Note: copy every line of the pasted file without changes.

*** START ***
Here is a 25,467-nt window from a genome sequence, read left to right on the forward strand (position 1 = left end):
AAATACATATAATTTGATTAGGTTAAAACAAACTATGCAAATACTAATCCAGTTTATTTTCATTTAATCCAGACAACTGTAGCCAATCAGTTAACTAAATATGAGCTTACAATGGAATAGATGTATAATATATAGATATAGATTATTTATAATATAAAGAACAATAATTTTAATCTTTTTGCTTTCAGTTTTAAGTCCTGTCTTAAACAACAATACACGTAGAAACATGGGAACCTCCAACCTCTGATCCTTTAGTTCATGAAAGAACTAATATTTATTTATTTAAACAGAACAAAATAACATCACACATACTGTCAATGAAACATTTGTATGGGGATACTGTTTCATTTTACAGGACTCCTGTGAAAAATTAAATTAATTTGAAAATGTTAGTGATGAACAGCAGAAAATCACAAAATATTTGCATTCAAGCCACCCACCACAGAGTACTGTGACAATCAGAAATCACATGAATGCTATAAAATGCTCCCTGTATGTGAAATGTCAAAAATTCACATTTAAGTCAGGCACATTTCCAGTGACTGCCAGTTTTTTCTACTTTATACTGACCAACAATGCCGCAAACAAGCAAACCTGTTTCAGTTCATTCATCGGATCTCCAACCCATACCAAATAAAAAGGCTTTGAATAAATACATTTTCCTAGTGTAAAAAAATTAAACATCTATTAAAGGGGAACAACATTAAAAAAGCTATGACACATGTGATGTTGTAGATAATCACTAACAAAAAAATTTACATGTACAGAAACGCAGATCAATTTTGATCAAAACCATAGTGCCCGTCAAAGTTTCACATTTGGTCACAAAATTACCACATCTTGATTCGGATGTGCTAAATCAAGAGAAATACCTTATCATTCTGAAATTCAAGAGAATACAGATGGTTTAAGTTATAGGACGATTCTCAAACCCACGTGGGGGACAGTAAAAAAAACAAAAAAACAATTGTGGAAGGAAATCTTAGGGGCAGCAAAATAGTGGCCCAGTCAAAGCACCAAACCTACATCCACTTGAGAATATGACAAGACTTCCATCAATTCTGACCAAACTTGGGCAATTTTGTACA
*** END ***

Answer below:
Here is a 25,467-nt window from a genome sequence, read left to right on the forward strand (position 1 = left end):
AAATACATATAATTTGATTAGGTTAAAACAAACTATGCAAATACTAATCCAGTTTATTTTCATTTAATCCAGACAACTGTAGCCAATCAGTTAACTAAATATGAGCTTACAATGGAATAGATGTATAATATATAGATATAGATTATTTATAATATAAAGAACAATAATTTTAATCTTTTTGCTTTCAGTTTTAAGTCCTGTCTTAAACAACAATACACGTAGAAACATGGGAACCTCCAACCTCTGATCCTTTAGTTCATGAAAGAACTAATATTTATTTATTTAAACAGAACAAAATAACATCACACATACTGTCAATGAAACATTTGTATGGGGATACTGTTTCATTTTACAGGACTCCTGTGAAAAATTAAATTAATTTGAAAATGTTAGTGATGAACAGCAGAAAATCACAAAATATTTGCATTCAAGCCACCCACCACAGAGTACTGTGACAATCAGAAATCACATGAATGCTATAAAATGCTCCCTGTATGTGAAATGTCAAAAATTCACATTTAAGTCAGGCACATTTCCAGTGACTGCCAGTTTTTTCTACTTTATACTGACCAACAATGCCGCAAACAAGCAAACCTGTTTCAGTTCATTCATCGGATCTCCAACCCATACCAAATAAAAAGGCTTTGAATAAATACATTTTCCTAGTGTAAAAAAATTAAACATCTATTAAAGGGGAACAACATTAAAAAAGCTATGACACATGTGATGTTGTAGATAATCACTAACAAAAAAATTTACATGTACAGAAACGCAGATCAATTTTGATCAAAACCATAGTGCCCGTCAAAGTTTCACATTTGGTCACAAAATTACCACATCTTGATTCGGATGTGCTAAATCAAGAGAAATACCTTATCATTCTGAAATTCAAGAGAATACAGATGGTTTAAGTTATAGGACGATTCTCAAACCCACGTGGGGGACAGTAAAAAAAACAAAAAAACAATTGTGGAAGGAAATCTTAGGGGCAGCAAAATAGTGGCCCAGTCAAAGCACCAAACCTACATCCACTTGAGAATATGACAAGACTTCCATCAATTCTGACCAAACTTGGGCAATTTTGTACA